Infinity Computers—or I3C—provides a range of services to clients in East Africa, South Africa, Europe, Asia and Australia. The portfolio includes services for developers in the East African tech startup community, Internet domain registration, Web and cloud hosting, as well as fiber optic and mobile communication installation.
According to IBM, I3C chose Big Blue’s cloud solution and services over competing offerings from Microsoft and Huawei, citing customer care and technical support, competitive pricing, solution agility and global capabilities. I3C is counting on IBM to expand its business footprint in East Africa and to serve a growing number of Asian and European clients by providing quicker and more efficient access of services.
Previously, I3C hosted all its servers on premise and was running into several limitations such as Internet bandwidth capacity, scalability, unstable power at the server-room level, and inadequate customer care and technical support to meet the needs of its clients.
Since beginning the transition to IBM earlier this year, I3C has reported 40 percent improved performance in accessibility and speed of provisioning services to clients and 45 percent lower operating costs from reductions in support resources, Internet bandwidth requirements and electrical power consumption.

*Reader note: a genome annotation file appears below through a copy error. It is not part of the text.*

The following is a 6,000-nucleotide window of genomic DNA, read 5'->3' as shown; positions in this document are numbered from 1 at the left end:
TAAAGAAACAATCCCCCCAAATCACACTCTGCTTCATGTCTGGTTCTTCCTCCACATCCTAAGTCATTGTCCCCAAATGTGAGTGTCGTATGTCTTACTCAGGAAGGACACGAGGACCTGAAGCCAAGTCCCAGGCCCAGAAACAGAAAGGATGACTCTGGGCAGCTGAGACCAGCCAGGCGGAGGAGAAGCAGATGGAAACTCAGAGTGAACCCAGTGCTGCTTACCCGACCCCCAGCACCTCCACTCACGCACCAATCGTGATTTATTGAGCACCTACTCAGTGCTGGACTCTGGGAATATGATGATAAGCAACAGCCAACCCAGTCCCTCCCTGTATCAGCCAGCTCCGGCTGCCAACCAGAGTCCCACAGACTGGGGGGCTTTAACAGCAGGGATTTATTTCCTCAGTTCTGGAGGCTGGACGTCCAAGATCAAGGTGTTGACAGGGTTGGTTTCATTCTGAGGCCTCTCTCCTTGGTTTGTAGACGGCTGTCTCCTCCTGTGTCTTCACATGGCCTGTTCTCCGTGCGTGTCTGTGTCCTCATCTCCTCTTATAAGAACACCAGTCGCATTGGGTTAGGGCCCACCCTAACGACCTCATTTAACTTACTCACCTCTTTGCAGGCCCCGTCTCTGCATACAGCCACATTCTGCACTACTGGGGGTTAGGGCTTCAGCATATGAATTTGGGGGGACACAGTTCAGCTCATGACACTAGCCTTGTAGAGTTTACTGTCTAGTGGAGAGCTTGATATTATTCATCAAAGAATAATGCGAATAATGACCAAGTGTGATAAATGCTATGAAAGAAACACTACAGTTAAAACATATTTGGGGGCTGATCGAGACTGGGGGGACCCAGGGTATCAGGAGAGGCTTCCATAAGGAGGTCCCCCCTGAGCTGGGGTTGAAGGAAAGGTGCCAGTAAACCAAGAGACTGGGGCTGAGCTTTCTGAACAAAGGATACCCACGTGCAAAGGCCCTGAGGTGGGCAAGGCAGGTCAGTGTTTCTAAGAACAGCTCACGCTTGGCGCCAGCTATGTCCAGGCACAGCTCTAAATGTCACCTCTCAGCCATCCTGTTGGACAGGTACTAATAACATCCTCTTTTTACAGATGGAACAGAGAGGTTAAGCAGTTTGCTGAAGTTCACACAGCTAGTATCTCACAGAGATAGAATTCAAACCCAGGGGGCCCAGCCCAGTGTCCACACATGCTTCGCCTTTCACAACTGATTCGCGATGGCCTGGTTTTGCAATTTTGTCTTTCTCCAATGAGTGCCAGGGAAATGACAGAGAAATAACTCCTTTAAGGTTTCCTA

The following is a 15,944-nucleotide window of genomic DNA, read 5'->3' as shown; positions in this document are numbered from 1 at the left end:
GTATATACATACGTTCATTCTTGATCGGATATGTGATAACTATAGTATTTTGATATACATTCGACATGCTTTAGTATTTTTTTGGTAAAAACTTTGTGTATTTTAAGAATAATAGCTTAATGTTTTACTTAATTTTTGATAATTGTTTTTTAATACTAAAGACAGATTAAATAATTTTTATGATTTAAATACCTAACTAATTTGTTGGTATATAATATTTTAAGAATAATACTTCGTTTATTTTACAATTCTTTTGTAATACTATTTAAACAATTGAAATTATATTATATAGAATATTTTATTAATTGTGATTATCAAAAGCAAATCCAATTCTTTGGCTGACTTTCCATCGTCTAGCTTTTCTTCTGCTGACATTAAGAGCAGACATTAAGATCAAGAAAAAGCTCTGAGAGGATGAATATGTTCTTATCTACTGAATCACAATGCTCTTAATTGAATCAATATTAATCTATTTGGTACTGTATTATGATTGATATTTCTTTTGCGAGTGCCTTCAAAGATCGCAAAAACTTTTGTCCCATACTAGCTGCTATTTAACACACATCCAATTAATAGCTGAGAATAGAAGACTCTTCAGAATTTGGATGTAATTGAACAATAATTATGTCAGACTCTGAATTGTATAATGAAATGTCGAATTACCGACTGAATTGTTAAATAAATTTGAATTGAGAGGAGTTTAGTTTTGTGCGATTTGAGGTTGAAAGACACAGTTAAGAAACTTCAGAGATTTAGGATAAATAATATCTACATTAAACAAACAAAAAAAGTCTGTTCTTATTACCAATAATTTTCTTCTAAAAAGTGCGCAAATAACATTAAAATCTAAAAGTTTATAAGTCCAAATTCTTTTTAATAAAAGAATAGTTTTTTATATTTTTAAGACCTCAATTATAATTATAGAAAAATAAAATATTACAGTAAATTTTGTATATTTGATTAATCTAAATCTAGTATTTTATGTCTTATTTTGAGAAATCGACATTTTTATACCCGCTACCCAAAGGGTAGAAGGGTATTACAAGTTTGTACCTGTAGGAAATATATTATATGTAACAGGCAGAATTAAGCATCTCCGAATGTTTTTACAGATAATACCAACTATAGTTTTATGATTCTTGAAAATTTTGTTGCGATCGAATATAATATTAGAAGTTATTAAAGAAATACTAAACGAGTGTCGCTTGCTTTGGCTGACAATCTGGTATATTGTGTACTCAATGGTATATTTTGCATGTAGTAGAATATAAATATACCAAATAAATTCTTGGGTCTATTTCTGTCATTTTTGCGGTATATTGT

New offerings provided to I3C customers through IBM include storage-as-a-service, data warehousing and back up services, and hosting for mobile-enabled Websites and databases. In addition, I3C customers will have access to analytics for mobile applications allowing them to improve workflow processes in specific business functions such as sales and marketing intelligence and customer care.
With IBM’s tools and services, I3C also will be able to examine user demographics like the number of Web page visits, their country of origin, what mobile devices are being used to access their content as well as screen resolution and preferred user language. This will enable them to enhance their mobile Web-based marketing campaigns and the end user experience.